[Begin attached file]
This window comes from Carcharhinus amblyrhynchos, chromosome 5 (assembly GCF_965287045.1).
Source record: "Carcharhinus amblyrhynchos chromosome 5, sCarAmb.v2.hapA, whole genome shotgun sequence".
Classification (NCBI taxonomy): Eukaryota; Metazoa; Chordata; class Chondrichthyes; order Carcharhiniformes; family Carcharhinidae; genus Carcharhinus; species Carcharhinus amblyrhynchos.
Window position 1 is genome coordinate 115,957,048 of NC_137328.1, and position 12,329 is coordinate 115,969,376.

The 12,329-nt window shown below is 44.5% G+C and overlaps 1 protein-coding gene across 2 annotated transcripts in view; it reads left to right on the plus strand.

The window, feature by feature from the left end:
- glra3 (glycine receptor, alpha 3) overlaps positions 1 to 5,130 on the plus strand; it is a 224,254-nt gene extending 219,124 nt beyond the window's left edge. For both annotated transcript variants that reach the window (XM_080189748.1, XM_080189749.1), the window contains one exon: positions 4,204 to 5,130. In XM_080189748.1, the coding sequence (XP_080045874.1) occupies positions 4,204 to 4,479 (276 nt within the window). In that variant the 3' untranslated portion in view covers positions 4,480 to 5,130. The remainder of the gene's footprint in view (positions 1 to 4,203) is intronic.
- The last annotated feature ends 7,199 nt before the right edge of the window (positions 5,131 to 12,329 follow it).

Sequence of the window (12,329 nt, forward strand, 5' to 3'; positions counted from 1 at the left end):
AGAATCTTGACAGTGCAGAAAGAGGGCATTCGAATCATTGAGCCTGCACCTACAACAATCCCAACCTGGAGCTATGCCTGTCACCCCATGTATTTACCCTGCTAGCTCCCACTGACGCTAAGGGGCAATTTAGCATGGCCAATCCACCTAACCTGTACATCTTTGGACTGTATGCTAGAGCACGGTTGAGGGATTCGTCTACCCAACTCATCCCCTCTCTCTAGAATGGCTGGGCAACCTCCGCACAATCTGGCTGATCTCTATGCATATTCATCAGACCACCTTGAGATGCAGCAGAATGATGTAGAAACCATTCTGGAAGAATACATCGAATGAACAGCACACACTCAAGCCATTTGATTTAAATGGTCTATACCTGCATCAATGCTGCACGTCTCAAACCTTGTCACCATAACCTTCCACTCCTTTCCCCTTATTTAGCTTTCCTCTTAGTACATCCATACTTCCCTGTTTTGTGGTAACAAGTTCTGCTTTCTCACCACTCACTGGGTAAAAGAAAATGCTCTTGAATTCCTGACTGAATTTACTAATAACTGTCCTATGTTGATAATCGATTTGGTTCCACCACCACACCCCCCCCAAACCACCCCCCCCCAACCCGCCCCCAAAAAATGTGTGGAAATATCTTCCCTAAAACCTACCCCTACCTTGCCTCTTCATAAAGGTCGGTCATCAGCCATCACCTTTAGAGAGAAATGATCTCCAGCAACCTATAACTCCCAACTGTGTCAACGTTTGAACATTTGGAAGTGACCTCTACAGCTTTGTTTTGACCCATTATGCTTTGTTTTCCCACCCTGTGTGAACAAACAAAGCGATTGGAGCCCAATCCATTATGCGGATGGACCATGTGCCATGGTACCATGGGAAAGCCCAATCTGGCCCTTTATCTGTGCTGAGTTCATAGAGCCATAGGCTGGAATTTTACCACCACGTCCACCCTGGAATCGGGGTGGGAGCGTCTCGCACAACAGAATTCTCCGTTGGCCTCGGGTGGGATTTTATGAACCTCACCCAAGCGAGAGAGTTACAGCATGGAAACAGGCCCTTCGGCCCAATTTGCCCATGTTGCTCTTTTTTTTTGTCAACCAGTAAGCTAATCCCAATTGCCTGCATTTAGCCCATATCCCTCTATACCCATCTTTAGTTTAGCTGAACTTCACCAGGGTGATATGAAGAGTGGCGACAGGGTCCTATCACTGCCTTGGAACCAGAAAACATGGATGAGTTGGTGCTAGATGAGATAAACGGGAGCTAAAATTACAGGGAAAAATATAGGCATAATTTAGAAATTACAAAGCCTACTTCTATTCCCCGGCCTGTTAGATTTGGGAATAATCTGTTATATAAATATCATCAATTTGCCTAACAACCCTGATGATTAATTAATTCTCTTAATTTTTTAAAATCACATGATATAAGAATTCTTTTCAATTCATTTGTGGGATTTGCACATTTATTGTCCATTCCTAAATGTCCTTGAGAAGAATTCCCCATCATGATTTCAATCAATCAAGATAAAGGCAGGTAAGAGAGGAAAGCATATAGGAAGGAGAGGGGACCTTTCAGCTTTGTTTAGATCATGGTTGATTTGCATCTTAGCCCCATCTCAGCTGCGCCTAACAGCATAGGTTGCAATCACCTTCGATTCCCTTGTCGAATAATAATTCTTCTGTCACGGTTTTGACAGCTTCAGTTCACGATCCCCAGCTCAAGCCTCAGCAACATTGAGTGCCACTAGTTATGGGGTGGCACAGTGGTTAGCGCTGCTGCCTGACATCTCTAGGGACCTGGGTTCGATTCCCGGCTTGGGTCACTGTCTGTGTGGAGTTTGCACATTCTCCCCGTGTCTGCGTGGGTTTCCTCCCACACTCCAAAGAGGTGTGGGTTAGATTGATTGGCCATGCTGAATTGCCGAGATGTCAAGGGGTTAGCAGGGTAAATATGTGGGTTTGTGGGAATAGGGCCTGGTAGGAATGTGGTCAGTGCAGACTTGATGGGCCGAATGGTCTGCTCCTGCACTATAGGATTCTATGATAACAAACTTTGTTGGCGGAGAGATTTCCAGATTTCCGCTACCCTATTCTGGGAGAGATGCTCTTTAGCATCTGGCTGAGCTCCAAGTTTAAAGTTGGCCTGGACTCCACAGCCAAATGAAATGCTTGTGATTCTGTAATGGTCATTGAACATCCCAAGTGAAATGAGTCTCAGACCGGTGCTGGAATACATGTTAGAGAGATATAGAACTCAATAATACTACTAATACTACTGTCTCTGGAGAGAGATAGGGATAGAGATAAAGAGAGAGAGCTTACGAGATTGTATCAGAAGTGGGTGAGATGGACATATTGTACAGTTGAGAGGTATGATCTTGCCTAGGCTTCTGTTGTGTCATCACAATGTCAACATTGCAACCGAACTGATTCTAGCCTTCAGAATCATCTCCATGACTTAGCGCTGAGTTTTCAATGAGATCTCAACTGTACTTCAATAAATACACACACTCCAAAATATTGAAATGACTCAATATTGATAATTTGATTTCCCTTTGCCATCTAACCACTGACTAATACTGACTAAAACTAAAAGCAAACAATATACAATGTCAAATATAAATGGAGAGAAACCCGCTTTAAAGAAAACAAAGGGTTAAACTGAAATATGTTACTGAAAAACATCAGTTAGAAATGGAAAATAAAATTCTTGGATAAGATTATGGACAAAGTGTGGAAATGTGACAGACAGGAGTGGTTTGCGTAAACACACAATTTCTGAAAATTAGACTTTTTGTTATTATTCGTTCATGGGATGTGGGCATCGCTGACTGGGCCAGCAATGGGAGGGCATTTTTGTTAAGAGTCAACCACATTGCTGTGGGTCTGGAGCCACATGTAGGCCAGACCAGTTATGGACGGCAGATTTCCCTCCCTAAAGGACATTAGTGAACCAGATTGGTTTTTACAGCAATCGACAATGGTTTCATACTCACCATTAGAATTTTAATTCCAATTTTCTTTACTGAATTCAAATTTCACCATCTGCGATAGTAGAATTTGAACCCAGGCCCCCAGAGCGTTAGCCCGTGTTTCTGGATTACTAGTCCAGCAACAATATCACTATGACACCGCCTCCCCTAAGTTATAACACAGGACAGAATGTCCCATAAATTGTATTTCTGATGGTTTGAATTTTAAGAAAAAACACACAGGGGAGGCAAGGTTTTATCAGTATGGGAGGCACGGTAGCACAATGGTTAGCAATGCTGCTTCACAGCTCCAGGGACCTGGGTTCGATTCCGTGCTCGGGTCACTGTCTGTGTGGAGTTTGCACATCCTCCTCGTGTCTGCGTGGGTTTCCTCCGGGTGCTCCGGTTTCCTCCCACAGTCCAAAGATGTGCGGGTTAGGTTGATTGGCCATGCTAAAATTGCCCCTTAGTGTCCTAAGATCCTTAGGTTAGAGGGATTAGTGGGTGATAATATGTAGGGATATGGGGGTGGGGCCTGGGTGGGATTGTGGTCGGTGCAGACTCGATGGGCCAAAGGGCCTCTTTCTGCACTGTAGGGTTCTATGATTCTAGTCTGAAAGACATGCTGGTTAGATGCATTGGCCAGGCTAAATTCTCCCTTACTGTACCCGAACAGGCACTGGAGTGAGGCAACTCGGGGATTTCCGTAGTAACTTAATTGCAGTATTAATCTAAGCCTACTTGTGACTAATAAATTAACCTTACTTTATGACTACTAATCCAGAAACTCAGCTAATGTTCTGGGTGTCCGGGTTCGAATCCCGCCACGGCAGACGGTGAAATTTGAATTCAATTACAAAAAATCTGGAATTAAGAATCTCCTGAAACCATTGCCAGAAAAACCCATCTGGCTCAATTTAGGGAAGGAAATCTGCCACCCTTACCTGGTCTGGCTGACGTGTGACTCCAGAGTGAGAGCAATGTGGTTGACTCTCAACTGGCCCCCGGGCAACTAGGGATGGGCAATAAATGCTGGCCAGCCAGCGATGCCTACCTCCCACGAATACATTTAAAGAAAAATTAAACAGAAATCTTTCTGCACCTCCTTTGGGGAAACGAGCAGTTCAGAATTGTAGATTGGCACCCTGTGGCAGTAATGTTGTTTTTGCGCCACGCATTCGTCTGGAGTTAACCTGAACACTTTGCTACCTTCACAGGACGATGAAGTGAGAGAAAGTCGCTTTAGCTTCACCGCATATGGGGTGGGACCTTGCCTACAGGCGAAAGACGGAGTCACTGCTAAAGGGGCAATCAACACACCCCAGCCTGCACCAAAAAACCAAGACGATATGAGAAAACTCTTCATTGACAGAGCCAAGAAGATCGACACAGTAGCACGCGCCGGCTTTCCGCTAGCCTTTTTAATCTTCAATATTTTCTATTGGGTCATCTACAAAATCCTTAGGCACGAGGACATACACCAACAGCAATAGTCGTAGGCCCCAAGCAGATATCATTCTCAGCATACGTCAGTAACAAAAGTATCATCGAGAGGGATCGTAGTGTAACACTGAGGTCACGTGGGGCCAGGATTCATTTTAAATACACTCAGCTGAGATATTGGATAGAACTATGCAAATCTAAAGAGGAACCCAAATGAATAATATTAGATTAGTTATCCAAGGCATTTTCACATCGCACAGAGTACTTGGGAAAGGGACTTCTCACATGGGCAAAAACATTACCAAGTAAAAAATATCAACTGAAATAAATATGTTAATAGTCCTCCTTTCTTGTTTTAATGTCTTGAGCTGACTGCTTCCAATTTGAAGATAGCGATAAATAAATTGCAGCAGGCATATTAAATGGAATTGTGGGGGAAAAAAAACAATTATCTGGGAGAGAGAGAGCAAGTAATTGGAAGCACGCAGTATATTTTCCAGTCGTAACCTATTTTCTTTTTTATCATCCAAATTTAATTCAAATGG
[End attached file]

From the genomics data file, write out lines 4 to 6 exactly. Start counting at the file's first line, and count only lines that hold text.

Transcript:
Window position 1 is genome coordinate 115,957,048 of NC_137328.1, and position 12,329 is coordinate 115,969,376.

The 12,329-nt window shown below is 44.5% G+C and overlaps 1 protein-coding gene across 2 annotated transcripts in view; it reads left to right on the plus strand.

The window, feature by feature from the left end: